What Alastair means by that, I think, in the context of the appointment of Nick Miller, is that the most successful American craft brewers have never shied from the “dark arts” of marketing and sales. It would certainly seem to me that – although the US and the UK are two countries united by a common language but divided by drinking cultures that are far more different than people generally assume them to be – bringing together a passion for great beer with a passion for great marketing, in the way that, for example, New Belgium or Dogfish Head or Stone Brewing or any one of a very large number of others in the US do, but almost no one in the UK equals, in any serious way, is still the best route forward for any British craft brewer looking to grow big enough to have a real impact. And here’s Alastair again, apparently agreeing:

I recognise that just being passionate about great beer is not enough for modern beer drinkers. Taking their cues from the massive shift in consumer discernment for quality food and wine, today’s beer consumers demand consistency, authenticity, provenance and a greater variety of choice – but they also expect strong brand presentation and eye-catching packaging. For Meantime to deliver this whole beer package going forward, it will need a sound and responsive sales and marketing capability. With Nick on board we believe we can now live that dream ourselves, right here.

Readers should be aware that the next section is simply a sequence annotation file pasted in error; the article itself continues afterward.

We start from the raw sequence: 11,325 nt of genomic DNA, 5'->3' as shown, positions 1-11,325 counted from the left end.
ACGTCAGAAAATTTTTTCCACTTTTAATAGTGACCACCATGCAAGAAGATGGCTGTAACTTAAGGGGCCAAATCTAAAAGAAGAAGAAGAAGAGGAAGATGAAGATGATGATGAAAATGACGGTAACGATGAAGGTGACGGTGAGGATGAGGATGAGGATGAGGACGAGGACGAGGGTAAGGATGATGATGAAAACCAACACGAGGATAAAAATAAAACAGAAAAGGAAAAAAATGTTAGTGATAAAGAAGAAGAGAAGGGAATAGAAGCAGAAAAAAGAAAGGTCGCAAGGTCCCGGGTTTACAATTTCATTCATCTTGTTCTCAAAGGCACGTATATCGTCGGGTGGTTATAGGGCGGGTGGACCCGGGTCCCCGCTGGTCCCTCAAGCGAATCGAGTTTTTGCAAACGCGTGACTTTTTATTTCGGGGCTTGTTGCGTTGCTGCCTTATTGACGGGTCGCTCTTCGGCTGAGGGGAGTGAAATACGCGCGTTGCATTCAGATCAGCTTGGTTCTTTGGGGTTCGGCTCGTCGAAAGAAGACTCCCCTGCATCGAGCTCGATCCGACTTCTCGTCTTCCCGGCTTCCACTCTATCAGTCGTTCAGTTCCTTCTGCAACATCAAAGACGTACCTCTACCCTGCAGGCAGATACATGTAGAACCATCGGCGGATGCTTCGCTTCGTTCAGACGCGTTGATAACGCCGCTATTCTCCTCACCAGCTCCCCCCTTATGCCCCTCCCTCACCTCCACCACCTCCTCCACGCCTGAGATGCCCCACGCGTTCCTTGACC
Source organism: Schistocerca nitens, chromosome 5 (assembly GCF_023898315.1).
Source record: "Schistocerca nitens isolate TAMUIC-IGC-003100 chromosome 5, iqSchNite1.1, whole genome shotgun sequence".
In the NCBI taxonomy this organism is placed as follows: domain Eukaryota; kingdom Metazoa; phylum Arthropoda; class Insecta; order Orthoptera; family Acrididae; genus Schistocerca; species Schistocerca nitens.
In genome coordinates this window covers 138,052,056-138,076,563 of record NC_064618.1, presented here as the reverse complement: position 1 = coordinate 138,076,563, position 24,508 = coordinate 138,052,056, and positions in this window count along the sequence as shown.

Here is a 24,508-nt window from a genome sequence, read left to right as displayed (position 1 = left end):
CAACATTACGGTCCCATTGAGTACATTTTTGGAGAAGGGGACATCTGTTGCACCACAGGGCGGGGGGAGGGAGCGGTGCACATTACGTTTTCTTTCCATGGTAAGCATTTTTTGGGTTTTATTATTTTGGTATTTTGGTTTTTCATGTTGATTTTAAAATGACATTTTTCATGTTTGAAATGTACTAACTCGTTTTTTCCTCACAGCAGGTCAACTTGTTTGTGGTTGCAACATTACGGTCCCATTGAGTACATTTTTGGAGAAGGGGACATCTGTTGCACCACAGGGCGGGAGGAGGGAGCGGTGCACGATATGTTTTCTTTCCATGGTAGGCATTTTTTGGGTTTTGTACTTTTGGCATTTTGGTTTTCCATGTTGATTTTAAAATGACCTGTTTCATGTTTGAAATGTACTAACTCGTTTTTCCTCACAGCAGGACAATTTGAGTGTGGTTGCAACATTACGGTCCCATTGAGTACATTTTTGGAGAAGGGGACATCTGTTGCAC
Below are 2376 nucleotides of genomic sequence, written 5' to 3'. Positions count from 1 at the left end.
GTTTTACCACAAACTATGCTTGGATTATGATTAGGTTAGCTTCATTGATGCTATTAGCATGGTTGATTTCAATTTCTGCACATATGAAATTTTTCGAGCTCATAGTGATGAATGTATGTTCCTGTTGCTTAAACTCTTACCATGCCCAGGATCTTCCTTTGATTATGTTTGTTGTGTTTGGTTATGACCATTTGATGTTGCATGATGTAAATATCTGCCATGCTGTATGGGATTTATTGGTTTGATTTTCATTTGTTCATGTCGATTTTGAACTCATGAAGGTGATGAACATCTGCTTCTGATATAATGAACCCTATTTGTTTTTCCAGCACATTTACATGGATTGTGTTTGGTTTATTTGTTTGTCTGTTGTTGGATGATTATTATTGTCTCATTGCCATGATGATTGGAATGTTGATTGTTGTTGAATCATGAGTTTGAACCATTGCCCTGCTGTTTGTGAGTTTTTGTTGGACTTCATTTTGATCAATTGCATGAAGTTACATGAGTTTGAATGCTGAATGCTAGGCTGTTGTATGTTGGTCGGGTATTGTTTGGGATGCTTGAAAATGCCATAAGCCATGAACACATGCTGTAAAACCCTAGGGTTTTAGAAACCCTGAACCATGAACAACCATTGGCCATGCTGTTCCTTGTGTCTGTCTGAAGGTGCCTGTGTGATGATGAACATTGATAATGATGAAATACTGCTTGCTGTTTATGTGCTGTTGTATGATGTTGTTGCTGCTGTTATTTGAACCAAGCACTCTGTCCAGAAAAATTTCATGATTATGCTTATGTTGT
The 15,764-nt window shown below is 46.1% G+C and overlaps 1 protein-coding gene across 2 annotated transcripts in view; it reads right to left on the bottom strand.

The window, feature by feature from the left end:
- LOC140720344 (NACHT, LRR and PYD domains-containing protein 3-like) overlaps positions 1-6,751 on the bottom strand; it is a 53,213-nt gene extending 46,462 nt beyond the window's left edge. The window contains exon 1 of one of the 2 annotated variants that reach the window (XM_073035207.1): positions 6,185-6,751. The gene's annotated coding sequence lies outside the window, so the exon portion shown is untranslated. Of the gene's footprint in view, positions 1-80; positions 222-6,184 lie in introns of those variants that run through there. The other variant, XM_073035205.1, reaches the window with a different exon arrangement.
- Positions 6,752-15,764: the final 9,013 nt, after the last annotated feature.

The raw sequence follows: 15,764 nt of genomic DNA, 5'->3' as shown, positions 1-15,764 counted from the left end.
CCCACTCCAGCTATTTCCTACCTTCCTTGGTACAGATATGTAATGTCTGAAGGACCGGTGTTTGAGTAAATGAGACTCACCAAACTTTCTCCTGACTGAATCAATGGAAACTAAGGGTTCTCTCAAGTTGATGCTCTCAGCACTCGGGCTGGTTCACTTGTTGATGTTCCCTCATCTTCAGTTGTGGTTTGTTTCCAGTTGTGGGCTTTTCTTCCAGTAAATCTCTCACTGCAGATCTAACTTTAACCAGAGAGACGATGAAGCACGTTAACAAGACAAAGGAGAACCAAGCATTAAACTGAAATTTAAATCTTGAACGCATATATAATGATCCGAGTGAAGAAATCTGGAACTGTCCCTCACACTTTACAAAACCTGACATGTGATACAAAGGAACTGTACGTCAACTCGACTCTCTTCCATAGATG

Personally, I really want to see this work. What the beer Stalinists won’t accept is that while cask beer can be terrific, what Meantime produces – in Alastair’s words, again, “unpasteurised, brewery-conditioned beers of exceptional taste and flavour” – is terrific too. What’s more, it’s available in varieties that cask beer will never be available in, and in places that cask beer will never reach. I want to see great beer on the menu at any restaurant or hotel bar in the UK I go into, and if Nick Miller can replace Peroni and Becks with beers from Meantime in the bistros of Britain, then he’s worth whatever large salary I assume Meantime must be paying him.